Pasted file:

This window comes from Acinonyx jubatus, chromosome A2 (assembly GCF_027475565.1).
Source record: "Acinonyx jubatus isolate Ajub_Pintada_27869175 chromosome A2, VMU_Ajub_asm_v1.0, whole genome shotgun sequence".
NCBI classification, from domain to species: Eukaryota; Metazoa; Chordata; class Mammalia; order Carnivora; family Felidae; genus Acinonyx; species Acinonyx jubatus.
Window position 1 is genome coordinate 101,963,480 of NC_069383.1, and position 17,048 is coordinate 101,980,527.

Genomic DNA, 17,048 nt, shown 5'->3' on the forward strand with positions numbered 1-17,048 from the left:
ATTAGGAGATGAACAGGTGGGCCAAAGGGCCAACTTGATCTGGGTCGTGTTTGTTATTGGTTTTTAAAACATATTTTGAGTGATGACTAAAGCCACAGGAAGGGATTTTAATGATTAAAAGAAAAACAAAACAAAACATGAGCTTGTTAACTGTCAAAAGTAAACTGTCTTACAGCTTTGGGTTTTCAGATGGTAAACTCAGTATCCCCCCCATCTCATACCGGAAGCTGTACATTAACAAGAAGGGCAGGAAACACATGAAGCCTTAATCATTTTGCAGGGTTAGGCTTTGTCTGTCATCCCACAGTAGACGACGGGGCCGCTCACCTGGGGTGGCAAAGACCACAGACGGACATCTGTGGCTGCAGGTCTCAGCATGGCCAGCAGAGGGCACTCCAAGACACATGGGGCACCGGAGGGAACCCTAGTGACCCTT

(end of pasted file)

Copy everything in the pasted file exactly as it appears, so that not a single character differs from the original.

This window comes from Acinonyx jubatus, chromosome A2 (assembly GCF_027475565.1).
Source record: "Acinonyx jubatus isolate Ajub_Pintada_27869175 chromosome A2, VMU_Ajub_asm_v1.0, whole genome shotgun sequence".
NCBI classification, from domain to species: Eukaryota; Metazoa; Chordata; class Mammalia; order Carnivora; family Felidae; genus Acinonyx; species Acinonyx jubatus.
Window position 1 is genome coordinate 101,963,480 of NC_069383.1, and position 17,048 is coordinate 101,980,527.

Genomic DNA, 17,048 nt, shown 5'->3' on the forward strand with positions numbered 1-17,048 from the left:
ATTAGGAGATGAACAGGTGGGCCAAAGGGCCAACTTGATCTGGGTCGTGTTTGTTATTGGTTTTTAAAACATATTTTGAGTGATGACTAAAGCCACAGGAAGGGATTTTAATGATTAAAAGAAAAACAAAACAAAACATGAGCTTGTTAACTGTCAAAAGTAAACTGTCTTACAGCTTTGGGTTTTCAGATGGTAAACTCAGTATCCCCCCCATCTCATACCGGAAGCTGTACATTAACAAGAAGGGCAGGAAACACATGAAGCCTTAATCATTTTGCAGGGTTAGGCTTTGTCTGTCATCCCACAGTAGACGACGGGGCCGCTCACCTGGGGTGGCAAAGACCACAGACGGACATCTGTGGCTGCAGGTCTCAGCATGGCCAGCAGAGGGCACTCCAAGACACATGGGGCACCGGAGGGAACCCTAGTGACCCTT